It’s becoming increasingly certain that organizations are placing thrust on building a goal-driven culture using frameworks like OKR. (New to OKR? Read our E-book on OKRs and Implementing an OKR framework.)
Fitbots had the pleasure of talking to Thijs Van Loon, Founder Better works Asia. During our Coffee Conversation, Thijs shared some thoughts on how managers can become better OKR coaches and move away from directing and leading to allowing more accountability & ownership amongst teams.
Bea patient listener and encourage members to share their understanding of the Organizational or Business group objectives. Ask open-ended questions to help them discover business metrics in their own abilities. Let them build the motivation around what they want to do and not being told about how they should do something. In short, ask them “What questions& not Why questions. "Asking such questions will help in exploring how they make progress towards the respective outcomes.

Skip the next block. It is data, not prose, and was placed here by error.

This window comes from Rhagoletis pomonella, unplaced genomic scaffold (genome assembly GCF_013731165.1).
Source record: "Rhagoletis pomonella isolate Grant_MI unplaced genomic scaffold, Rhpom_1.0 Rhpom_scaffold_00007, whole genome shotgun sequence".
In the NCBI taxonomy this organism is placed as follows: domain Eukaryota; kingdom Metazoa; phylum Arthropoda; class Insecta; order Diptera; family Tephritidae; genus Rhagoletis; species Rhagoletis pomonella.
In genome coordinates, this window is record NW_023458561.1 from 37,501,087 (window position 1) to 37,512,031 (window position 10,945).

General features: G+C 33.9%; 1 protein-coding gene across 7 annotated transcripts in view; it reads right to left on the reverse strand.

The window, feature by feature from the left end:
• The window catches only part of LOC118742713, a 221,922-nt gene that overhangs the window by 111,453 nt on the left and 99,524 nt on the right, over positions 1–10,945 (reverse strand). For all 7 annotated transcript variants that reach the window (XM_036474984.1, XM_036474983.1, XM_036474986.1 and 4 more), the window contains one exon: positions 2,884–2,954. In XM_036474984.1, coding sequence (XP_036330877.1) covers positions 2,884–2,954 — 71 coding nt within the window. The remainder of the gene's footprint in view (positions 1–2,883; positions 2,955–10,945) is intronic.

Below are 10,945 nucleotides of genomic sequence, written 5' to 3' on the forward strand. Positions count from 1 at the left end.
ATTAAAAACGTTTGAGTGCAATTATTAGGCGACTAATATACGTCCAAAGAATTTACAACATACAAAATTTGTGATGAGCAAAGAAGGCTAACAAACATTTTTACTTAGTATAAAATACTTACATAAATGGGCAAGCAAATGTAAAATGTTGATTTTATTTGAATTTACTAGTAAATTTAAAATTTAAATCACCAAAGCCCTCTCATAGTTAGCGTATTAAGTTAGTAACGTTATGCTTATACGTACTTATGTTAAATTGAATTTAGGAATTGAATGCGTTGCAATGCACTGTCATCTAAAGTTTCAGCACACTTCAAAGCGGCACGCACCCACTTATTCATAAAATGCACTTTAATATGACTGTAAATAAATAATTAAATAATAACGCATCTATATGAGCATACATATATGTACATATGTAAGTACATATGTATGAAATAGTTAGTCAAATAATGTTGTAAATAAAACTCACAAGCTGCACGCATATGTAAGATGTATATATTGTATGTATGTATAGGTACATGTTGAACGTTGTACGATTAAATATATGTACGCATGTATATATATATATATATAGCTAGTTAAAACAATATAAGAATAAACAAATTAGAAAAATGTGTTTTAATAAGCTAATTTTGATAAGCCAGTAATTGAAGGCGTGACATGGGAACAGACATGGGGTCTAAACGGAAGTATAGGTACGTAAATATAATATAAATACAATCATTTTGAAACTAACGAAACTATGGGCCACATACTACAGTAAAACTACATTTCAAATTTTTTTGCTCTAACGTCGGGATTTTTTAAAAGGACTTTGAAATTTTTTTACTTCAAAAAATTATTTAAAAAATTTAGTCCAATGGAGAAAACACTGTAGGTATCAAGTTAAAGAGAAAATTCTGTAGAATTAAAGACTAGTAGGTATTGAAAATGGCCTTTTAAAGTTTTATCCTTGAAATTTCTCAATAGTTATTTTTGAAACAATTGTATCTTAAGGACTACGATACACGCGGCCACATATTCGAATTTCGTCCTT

A great manager enables their team members to take accountability for their tasks at their own pace. Make sure that every team member picks up their work and also develops a sense of responsibility. Start slow, take the time, and delegate ell. Let them look up to you as the anchors. Moreover, let them approach you when they need to course correct.
More often than not, managers tend to handhold and give instructions to team members on how to progress with tasks. This is only counterproductive to the team’s productivity and confidence. This is a common trait in managers across many geographies. Instead of directing teams and building confidence levels, let them make the decisions, and make them feel in control of their tasks. Be the North Star to your team and unleash their potential.
“A good coach will make his players see what they can be rather than what they are.” — Ara Parasheghian.
Want to learn more about implementing an OKR culture focusing on the manager’s role? Contact us today to learn more.